There is a national benchmark used by many inpatient rehabilitation facilities to measure the severity of a person's disability and document it; this benchmarking instrument is known as the, 'Functional Independence Measure (FIM).' The FIM is often used throughout the process of providing rehabilitative services in an ACU in order to monitor changes in functional status related to the person. Satisfaction on the part of the person participating in the rehabilitation process is a vital component since the person's active participation in the treatment program can influence the outcome. Functional outcome information is often used by both Departments of Rehabilitation and Post-Acute Care services in order to determine the clinical effectiveness of management of patients, as well as their ability to meet the needs of what is very often a diverse and multicultural patient population.
Many inpatient rehabilitation units respect the rights people have while in their care.
These rights commonly include things such as protection of the person's privacy, provision of enough information to both the person and their family members to make decision-making processes, and information regarding their freedom to take part in research studies, the right to do-not-resuscitate (DNR) status, and their rights regarding advanced directives.
Common rights people have during stays in ACU's also include provision of information regarding services which are not provided or covered along with referrals to outside services, sensitivity to both optional treatment practices and cultural beliefs, and prohibition of psychological and physical abuse.
Many times, the person's therapy schedule will be placed in their room, as well as at the Nurse's station every morning.
People will often receive three or more hours of therapy each day for five days each week. Their schedule could be changed by their rehabilitation care team to meet their individual needs. Therapy usually begins early in the morning.
Team goals are commonly evaluated on a weekly basis by the rehabilitation team, and the person's length of stay is determined by a number of things. These things include their progress towards the goals that have been set, the level of involvement by family members, authorization of stay by the person's payor source, the person's active participation in the program, and their discharge plan.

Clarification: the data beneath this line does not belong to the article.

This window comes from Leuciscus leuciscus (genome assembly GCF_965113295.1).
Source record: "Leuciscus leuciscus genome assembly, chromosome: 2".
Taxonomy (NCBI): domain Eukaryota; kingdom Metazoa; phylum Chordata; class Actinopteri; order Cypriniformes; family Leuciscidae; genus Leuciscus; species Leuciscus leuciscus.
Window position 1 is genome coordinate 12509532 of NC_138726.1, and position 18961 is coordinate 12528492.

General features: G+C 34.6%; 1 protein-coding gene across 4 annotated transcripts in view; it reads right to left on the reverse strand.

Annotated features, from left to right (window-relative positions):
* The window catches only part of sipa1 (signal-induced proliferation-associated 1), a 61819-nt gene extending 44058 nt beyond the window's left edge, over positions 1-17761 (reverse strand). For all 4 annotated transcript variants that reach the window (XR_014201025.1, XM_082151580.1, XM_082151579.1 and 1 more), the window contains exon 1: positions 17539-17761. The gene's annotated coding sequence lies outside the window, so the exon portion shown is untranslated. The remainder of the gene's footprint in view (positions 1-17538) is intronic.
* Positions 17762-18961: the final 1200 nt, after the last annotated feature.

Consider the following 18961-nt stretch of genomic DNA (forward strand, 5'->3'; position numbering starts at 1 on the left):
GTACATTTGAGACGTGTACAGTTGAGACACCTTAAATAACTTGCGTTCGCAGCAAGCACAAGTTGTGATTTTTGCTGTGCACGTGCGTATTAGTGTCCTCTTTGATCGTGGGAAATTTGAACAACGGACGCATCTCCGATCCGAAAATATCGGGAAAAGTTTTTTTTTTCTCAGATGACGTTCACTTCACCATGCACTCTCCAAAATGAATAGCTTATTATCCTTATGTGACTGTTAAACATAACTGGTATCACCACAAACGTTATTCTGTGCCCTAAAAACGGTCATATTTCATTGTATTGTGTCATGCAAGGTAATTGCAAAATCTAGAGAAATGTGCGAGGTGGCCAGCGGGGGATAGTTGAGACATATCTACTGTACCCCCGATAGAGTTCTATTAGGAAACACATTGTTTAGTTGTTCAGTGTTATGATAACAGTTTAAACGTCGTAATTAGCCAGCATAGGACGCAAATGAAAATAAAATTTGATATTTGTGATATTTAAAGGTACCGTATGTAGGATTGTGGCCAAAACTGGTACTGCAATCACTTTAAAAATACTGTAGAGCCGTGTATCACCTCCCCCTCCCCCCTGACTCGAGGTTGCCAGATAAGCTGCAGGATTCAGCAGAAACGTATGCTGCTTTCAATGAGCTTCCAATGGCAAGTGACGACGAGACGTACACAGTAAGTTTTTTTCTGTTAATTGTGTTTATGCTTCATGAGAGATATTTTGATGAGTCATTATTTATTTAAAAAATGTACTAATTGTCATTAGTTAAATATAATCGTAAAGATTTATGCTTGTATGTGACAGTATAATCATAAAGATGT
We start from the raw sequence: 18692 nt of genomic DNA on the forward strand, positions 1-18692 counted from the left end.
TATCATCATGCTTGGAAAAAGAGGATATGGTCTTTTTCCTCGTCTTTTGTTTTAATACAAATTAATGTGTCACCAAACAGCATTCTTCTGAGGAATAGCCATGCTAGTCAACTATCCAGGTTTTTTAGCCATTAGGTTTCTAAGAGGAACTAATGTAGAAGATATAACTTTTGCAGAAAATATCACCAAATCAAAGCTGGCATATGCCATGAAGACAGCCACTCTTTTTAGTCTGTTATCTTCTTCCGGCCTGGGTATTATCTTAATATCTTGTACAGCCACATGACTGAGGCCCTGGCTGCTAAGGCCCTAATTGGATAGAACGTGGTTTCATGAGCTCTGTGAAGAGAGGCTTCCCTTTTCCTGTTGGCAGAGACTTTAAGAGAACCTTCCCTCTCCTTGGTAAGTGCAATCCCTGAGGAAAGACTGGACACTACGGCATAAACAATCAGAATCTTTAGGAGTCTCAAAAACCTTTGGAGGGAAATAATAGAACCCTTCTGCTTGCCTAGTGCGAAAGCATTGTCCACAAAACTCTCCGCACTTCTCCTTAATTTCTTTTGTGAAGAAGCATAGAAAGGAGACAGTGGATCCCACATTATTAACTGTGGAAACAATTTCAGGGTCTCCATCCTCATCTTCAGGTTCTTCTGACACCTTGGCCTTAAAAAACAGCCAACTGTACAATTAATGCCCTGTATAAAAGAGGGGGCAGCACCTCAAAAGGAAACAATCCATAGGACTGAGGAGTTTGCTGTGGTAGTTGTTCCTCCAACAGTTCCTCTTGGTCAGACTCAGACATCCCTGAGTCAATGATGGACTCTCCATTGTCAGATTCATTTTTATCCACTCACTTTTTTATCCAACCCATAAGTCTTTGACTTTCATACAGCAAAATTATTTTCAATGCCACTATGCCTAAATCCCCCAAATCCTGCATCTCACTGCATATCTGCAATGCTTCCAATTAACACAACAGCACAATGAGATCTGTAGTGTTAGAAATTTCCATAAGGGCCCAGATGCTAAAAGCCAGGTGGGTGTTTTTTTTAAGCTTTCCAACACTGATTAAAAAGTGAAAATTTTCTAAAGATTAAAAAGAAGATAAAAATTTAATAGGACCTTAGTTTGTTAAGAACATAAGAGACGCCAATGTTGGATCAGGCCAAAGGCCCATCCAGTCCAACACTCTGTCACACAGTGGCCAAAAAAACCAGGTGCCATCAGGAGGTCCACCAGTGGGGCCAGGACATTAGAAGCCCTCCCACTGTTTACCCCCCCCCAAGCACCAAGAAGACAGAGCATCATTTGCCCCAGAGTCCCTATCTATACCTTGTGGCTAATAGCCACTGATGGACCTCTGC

There are some clothing and personal items a person should bring for their stay in an ACU. These items include comfortable pants, gym shoes or footwear that is comfortable, night clothing and a robe, and some personal grooming items. The person should bring some shirts or blouses, a sweatshirt or sweater, some undergarments, and a coat as well.
In many ACU's, the person's family members or caregiver is responsible for washing the person's clothes.
The person's clothes, glasses, dentures and hearing aides should all be labeled. Any jewelery, cash, credit cards or additional valuables need to be left at home.
A number of inpatient rehabilitation hospitals ask people who seek admission for a completed and signed advanced directive prior to admission.
An advanced directive is a document that is signed by the person prior to a serious illness, and states their desires regarding how they want medical decisions made.
Advanced directives are many times kept with the person's medical records, and are the clearest demonstration of their wishes.
Title VI of the Civil Rights Act of 1964, Section 504 of the Rehabilitation Act of 1973, and the Age Discrimination Act of 1975 prohibit discrimination on the basis of race, color national origin, sexual orientation, disability and age. Inpatient rehabilitation units are required by law to respect these Acts.
Many of these facilities have additional policies in place to ensure that people receiving services are satisfied.
Different rehabilitation units offer different programs where support is concerned.
There may be a number of supports available for persons going through rehabilitation related to coping with disability, including community reintegration.
Other forms of support may include home safety assessment, dysphagia management, skin and wound management, nutrition management, medication management, orthotic services, audiology services, vision services, self-care retraining, and communication retraining among others.